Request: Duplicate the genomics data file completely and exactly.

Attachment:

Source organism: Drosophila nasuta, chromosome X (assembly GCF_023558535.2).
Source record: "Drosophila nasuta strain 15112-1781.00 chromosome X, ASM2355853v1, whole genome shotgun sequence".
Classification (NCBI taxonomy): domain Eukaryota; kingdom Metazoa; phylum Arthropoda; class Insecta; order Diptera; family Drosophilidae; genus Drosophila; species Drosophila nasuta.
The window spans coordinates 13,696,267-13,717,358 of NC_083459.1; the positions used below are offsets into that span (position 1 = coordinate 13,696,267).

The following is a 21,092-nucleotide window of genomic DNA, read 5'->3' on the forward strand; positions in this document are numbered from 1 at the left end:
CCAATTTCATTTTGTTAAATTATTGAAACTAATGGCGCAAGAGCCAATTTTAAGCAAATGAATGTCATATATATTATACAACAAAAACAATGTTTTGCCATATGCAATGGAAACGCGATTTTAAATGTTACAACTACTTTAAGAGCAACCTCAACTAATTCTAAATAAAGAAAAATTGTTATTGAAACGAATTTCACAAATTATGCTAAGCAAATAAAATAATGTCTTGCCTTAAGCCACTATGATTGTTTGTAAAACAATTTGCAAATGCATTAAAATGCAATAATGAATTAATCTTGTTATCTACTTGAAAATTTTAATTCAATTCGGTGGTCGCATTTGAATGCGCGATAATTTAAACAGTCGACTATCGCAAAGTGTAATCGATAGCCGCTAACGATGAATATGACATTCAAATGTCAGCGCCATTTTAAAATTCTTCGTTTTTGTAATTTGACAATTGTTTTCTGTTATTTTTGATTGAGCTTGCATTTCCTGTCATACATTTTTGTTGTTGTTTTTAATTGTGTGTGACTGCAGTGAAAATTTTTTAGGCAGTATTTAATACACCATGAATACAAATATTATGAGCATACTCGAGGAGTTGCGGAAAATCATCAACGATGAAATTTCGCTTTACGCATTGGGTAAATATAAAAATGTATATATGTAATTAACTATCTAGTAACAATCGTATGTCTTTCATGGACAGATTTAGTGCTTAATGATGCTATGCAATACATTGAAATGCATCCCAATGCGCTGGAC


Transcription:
Source organism: Drosophila nasuta, chromosome X (assembly GCF_023558535.2).
Source record: "Drosophila nasuta strain 15112-1781.00 chromosome X, ASM2355853v1, whole genome shotgun sequence".
Classification (NCBI taxonomy): domain Eukaryota; kingdom Metazoa; phylum Arthropoda; class Insecta; order Diptera; family Drosophilidae; genus Drosophila; species Drosophila nasuta.
The window spans coordinates 13,696,267-13,717,358 of NC_083459.1; the positions used below are offsets into that span (position 1 = coordinate 13,696,267).

The following is a 21,092-nucleotide window of genomic DNA, read 5'->3' on the forward strand; positions in this document are numbered from 1 at the left end:
CCAATTTCATTTTGTTAAATTATTGAAACTAATGGCGCAAGAGCCAATTTTAAGCAAATGAATGTCATATATATTATACAACAAAAACAATGTTTTGCCATATGCAATGGAAACGCGATTTTAAATGTTACAACTACTTTAAGAGCAACCTCAACTAATTCTAAATAAAGAAAAATTGTTATTGAAACGAATTTCACAAATTATGCTAAGCAAATAAAATAATGTCTTGCCTTAAGCCACTATGATTGTTTGTAAAACAATTTGCAAATGCATTAAAATGCAATAATGAATTAATCTTGTTATCTACTTGAAAATTTTAATTCAATTCGGTGGTCGCATTTGAATGCGCGATAATTTAAACAGTCGACTATCGCAAAGTGTAATCGATAGCCGCTAACGATGAATATGACATTCAAATGTCAGCGCCATTTTAAAATTCTTCGTTTTTGTAATTTGACAATTGTTTTCTGTTATTTTTGATTGAGCTTGCATTTCCTGTCATACATTTTTGTTGTTGTTTTTAATTGTGTGTGACTGCAGTGAAAATTTTTTAGGCAGTATTTAATACACCATGAATACAAATATTATGAGCATACTCGAGGAGTTGCGGAAAATCATCAACGATGAAATTTCGCTTTACGCATTGGGTAAATATAAAAATGTATATATGTAATTAACTATCTAGTAACAATCGTATGTCTTTCATGGACAGATTTAGTGCTTAATGATGCTATGCAATACATTGAAATGCATCCCAATGCGCTGGAC